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Posts Tagged ‘PowerShell’

PS Script: Auto Generating New Extensions in Lync

Posted by Alan McBurney on August 29, 2014

This a script I’ve been meaning to put together for a while in order to find free extensions within a given extension range in Lync.

Within Lync I assign all enterprise voice users with a phone number and extension.
Some users have a DDI assigned whilst others use the base office number with an extension.

Each office has its own extensions range

100 – 109 HQ response Groups
110 – 299 HQ Users
300 – 399 Branch Office 1
400 – 499 Branch Office 2

Over time and depending on who activates new staff members the extensions tend to get out of sequence, so finding the next available extension within a range can be tedious.

The Get-FreeExtensions.ps1 script makes finding available extensions a lot easier.

The script has 4 parameters:

BaseNumber is the base number to search against without the +, ExtensionsRequired is the number of extensions that are needed within a given range, where ExtRangeStart and ExtRangeEnd define the range.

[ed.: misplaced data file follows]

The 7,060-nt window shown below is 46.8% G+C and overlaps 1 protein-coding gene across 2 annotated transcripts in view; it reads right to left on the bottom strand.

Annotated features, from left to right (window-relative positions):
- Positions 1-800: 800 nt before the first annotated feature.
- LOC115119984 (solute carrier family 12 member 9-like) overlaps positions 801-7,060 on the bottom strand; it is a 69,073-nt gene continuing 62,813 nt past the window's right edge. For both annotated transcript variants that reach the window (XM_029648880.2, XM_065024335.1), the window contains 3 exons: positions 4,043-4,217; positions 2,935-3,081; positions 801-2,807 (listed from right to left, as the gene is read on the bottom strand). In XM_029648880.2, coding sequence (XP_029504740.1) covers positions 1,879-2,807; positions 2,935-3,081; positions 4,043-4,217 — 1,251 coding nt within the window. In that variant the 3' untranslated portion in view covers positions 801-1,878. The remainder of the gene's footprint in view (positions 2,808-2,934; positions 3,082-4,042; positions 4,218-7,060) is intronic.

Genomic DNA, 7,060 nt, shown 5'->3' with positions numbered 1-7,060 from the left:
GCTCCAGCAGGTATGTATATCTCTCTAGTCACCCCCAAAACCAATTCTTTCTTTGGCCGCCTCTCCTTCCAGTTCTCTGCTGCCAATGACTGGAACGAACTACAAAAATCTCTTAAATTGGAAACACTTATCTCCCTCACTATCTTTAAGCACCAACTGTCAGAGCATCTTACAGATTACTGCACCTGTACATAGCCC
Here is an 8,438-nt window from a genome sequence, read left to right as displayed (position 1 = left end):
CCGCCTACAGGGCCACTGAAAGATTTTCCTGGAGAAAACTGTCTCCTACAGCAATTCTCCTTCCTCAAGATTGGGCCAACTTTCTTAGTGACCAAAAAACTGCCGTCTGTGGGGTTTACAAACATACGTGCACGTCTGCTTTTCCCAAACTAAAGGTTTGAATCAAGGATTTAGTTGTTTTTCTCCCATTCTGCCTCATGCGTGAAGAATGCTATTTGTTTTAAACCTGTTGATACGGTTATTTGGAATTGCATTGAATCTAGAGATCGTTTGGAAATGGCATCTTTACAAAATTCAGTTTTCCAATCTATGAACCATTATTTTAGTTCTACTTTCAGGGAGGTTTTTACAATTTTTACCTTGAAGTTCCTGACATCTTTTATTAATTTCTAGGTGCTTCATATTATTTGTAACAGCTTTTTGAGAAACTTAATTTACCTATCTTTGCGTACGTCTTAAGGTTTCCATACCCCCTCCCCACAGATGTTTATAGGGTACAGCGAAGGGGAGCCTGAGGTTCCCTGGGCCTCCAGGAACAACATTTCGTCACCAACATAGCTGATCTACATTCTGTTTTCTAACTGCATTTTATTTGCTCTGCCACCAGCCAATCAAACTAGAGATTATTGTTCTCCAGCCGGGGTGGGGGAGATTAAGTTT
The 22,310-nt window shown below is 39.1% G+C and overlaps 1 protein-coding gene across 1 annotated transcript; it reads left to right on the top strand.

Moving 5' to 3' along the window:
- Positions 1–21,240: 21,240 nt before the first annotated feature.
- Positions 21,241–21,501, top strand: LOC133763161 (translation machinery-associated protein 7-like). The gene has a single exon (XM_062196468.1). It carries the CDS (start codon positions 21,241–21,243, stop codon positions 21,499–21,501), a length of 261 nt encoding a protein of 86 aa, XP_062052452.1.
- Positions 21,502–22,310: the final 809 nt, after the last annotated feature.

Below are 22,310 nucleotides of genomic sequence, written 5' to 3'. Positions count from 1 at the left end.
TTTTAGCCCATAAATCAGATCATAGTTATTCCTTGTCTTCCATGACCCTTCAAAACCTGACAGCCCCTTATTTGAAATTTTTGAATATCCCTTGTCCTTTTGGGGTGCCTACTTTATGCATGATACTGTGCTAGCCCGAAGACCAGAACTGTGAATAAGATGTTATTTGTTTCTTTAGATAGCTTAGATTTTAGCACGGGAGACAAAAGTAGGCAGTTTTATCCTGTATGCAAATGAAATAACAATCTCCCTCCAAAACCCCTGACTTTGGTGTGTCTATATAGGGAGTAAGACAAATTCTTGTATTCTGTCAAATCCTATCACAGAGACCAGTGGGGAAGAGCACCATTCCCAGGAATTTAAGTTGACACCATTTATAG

The script is run as the example below in order to generate 5 free extensions within the range 110 to 299

Get-FreeExtensions.ps1 -BaseNumber 442890454433 -ExtensionsRequired 5 -ExtRangeStart 110 -ExtRangeEnd 299

The script will always find the free extensions in ascending numerical order

  Finds free extensions within a given range
  Version 1.0, August 28th, 2014
  Version 1.1, December 16th, 2014
  This script will find the next available extension(s) within a given extension range.
  The script searches for extensions across:
    Unified Messaging
  The script will also throw a warning if the number of required extensions are not
  available within the given range.
  .PARAMETER -BaseNumber
  This the base number to search for a free extension within
  .Parameter -ExtensionsRequired
  This is the number of free extensions that are required
  .Parameter -ExtRangeStart
  This is the start of the range to query
  .Parameter -ExtRangeEnd
  This is the end of the Range to query
  Get-FreeExtensions.ps1 -BaseNumber 442890454433 -ExtensionsRequired 5 -ExtRangeStart 100 -ExtRangeEnd 199
  [parameter(Position=1,Mandatory=$true,ValueFromPipeline=$false,HelpMessage='Base Number without +')][long]$BaseNumber,
  [parameter(Position=2,Mandatory=$true,ValueFromPipeline=$false,HelpMessage='Number of Extensions Required')][int]$ExtensionsRequired,
  [parameter(Position=3,Mandatory=$true,ValueFromPipeline=$false,HelpMessage='Extension Range Start')][int]$ExtRangeStart,
  [parameter(Position=4,Mandatory=$true,ValueFromPipeline=$false,HelpMessage='Extension Range End')][int]$ExtRangeEnd